I have seen his videos. I think he has good ideas on handling , but frankly I am not happy to see magic techniques posted on Public access videos on YouTube. I wish he would change the status of those videos to Unlisted or Private for access only by magicians who join his website.
Message: Posted by: Halmac (Apr 13, 2022 08:09PM)
[quote]On Apr 12, 2022, Jean André wrote:
[quote]On Apr 11, 2022, Ihop wrote:
Check out Hal Saxon on YouTube [/quote]

I have seen his videos. I think he has good ideas on handling , but frankly I am not happy to see magic techniques posted on Public access videos on YouTube. I wish he would change the status of those videos to Unlisted or Private for access only by magicians who join his website. [/quote]

Thanks for the feedback Jean André ... Everything that 'reveals' on my Youtube channel is Unlisted or Private unless I missed one.
Message: Posted by: Halmac (Apr 13, 2022 11:53PM)
[quote]On May 30, 2013, Caféinst wrote:
The handkerchief vanish and appearance via the TT is perhaps the most amazing effect in magic. But in my experience, many laymen know the secret.

I'm wondering whether this effect is too overexposed to perform. What do you think? [/quote]

This is an old post but, no if it is done right it is still baffling. The secret is in proper handling.
Message: Posted by: Jean André (Apr 16, 2022 01:01PM)
[quote]On Apr 13, 2022, Halmac wrote:
[quote]On Apr 12, 2022, Jean André wrote:
[quote]On Apr 11, 2022, Ihop wrote:
Check out Hal Saxon on YouTube [/quote]

I have seen his videos. I think he has good ideas on handling , but frankly I am not happy to see magic techniques posted on Public access videos on YouTube. I wish he would change the status of those videos to Unlisted or Private for access only by magicians who join his website. [/quote]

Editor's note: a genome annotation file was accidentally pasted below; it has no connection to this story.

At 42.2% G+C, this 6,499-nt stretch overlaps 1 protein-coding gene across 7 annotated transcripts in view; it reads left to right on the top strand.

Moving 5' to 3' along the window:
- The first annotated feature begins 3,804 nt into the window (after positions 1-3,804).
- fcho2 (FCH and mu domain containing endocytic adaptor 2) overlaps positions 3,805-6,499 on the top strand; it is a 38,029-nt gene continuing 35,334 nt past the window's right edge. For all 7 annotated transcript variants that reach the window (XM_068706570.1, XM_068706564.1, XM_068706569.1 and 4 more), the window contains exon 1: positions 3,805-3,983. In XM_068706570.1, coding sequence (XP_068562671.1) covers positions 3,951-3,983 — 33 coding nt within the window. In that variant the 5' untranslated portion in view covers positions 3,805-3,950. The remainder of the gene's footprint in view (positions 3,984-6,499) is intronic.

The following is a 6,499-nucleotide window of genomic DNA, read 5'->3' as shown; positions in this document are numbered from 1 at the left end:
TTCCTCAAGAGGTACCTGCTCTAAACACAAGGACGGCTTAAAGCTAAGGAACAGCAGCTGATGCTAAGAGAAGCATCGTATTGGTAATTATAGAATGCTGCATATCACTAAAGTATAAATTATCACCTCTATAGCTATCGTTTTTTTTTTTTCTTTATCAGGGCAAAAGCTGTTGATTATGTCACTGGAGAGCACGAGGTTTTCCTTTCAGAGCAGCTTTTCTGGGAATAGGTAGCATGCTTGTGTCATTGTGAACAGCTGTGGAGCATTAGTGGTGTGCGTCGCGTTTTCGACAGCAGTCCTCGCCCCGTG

Thanks for the feedback Jean André ... Everything that 'reveals' on my Youtube channel is Unlisted or Private unless I missed one. [/quote]


I'm very glad to hear that video status have been changed to Unlisted or Private. The last time I looked at your YouTube channel there were still a number of somewhat "revealing" videos which had the status Public.


I think you missed [url=https://youtu.be/Syuhq7WMvcA?t=62]this one[/url] ("Covert tt handling" starting at around the 1:02 mark)

Your skills using it are excellent , so I think just posting performance-only videos without revealing it are strong enough to spur the interest of those who are truly interested in learning to perform magic to visit your website and sign up as a member.


.
Message: Posted by: Ihop (Apr 23, 2022 12:52AM)
[quote]On Apr 16, 2022, Jean André wrote:
[quote]On Apr 13, 2022, Halmac wrote:
[quote]On Apr 12, 2022, Jean André wrote:
[quote]On Apr 11, 2022, Ihop wrote:
Check out Hal Saxon on YouTube [/quote]

I have seen his videos. I think he has good ideas on handling , but frankly I am not happy to see magic techniques posted on Public access videos on YouTube. I wish he would change the status of those videos to Unlisted or Private for access only by magicians who join his website. [/quote]

Thanks for the feedback Jean André ... Everything that 'reveals' on my Youtube channel is Unlisted or Private unless I missed one. [/quote]


I'm very glad to hear that video status have been changed to Unlisted or Private. The last time I looked at your YouTube channel there were still a number of somewhat "revealing" videos which had the status Public.


I think you missed [url=https://youtu.be/Syuhq7WMvcA?t=62]this one[/url] ("Covert tt handling" starting at around the 1:02 mark)

Your skills using it are excellent , so I think just posting performance-only videos without revealing it are strong enough to spur the interest of those who are truly interested in learning to perform magic to visit your website and sign up as a member.


. [/quote]
I’ve been following Mr. Saxons' YouTube videos for about 2 months. Ever since he generously offered his TT Tutorials (Cookbook etc.) to magicians here in the Magic Café Forum.
I’ve never seen any exposure. Perhaps you’re referring to pre March videos. I don’t know.
He also has videos on Facebook.